Also worthy of special attention is the opening track ‘Earthshine’. It is a gloriously bright and breezy track that packs in a huge amount of variety and experimentation, flitting from idea to idea with gay abandon and plastering a huge smile on my face as it does so. I’m particularly impressed with the way in which the lead guitar and keyboard work manages to tread that fine line between necessity and over-the-top self-indulgence. The rhythms from the bass and drums are equally complex and compelling. Together, the five musicians come together to create some musical magic whilst setting the bar exceptionally high.

It’s not all fun and frolics though, as there is a steely, heavy side to Arch Echo too. ‘Afterburger’ features some huge down-tuned djent-esque riffs that stomp, groove and pummel with equal measure. In fact, nearly every composition delivers greater or lesser moments of crushing heaviness to counteract the subtlety elsewhere and in so doing, add to the rich tapestry that Arch Echo so effortlessly create.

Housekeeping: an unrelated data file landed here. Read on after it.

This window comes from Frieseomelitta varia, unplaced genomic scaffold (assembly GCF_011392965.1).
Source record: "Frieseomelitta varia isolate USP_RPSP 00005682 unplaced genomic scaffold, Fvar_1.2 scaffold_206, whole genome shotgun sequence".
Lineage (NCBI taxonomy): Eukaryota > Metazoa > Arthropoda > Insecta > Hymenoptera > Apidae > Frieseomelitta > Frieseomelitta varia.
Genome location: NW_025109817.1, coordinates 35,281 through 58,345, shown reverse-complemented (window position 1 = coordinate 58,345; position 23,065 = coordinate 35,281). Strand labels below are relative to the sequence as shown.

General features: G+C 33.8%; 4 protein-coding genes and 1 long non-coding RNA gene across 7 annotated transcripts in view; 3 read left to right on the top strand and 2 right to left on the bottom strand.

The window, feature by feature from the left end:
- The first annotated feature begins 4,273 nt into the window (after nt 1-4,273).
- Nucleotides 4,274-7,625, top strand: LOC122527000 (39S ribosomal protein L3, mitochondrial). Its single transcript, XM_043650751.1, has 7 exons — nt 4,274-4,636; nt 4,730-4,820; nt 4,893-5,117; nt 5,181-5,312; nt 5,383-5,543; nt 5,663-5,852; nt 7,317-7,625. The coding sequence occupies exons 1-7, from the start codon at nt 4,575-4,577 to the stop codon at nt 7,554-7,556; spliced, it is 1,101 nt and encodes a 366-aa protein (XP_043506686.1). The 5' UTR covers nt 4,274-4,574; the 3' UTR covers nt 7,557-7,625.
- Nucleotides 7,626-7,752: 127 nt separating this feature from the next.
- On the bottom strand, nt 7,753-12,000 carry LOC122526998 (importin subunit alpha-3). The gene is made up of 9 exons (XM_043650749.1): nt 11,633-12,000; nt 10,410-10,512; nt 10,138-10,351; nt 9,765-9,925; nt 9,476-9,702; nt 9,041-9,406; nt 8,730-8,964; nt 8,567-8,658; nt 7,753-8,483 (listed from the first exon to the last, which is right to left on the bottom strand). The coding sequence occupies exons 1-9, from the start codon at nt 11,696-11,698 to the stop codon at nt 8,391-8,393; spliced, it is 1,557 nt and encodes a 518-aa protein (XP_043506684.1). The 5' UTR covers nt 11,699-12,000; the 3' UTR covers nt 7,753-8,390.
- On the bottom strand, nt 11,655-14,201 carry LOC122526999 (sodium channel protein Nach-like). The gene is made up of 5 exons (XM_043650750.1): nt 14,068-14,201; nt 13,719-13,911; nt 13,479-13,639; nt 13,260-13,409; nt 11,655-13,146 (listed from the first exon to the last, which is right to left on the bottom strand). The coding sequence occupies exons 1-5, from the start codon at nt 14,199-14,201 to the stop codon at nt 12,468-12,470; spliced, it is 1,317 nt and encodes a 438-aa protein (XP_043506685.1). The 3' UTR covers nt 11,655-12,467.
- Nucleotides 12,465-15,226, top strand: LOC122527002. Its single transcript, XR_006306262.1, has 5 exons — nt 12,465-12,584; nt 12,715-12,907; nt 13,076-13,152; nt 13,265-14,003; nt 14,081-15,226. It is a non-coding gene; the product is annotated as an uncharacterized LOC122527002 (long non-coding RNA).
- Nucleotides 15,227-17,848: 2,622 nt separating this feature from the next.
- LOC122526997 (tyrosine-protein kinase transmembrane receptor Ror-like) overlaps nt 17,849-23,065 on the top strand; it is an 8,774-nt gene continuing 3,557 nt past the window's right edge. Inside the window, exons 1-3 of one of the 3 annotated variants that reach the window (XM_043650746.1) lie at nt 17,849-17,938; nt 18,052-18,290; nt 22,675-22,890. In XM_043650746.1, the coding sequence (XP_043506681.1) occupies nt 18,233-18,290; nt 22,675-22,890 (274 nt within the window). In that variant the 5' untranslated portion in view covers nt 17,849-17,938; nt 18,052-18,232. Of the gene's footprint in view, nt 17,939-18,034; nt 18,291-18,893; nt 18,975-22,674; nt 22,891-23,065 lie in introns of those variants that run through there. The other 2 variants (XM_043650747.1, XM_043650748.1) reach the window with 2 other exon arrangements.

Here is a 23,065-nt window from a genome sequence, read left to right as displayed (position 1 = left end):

And just when you think that you’ve heard everything there is to hear, along comes the funky ‘Hip Dipper’ which throws in some thoroughly modern electronic sounds verging on mainstream pop territory before the song then indulges in some fleet-footed solo flamboyance before the funkiest, cheekiest of slap bass concludes matters.

By now, you can probably tell that I have been completely blown away by this record. I missed it completely when it was released and for that I can only apologise. However, I hope to make up for this faux pas by spreading my thoughts about ‘Arch Echo’ far and wide. It’s incredible to think that this is a debut album because had I heard it in 2017 when it was released, I have no qualms in saying that it would easily find a place in my end-of-year top 30, probably in the upper echelons too. I can honestly say that instrumental prog fusion does not get any better than this.

The Score Of Much Metal: 9.5


If you’ve enjoyed this review, you can check out my others from 2018 and from previous years right here:

2017 reviews
2016 reviews
2015 reviews

Asenblut – Legenden
Bleeding Gods – Dodekathlon
Watain – Trident Wolf Eclipse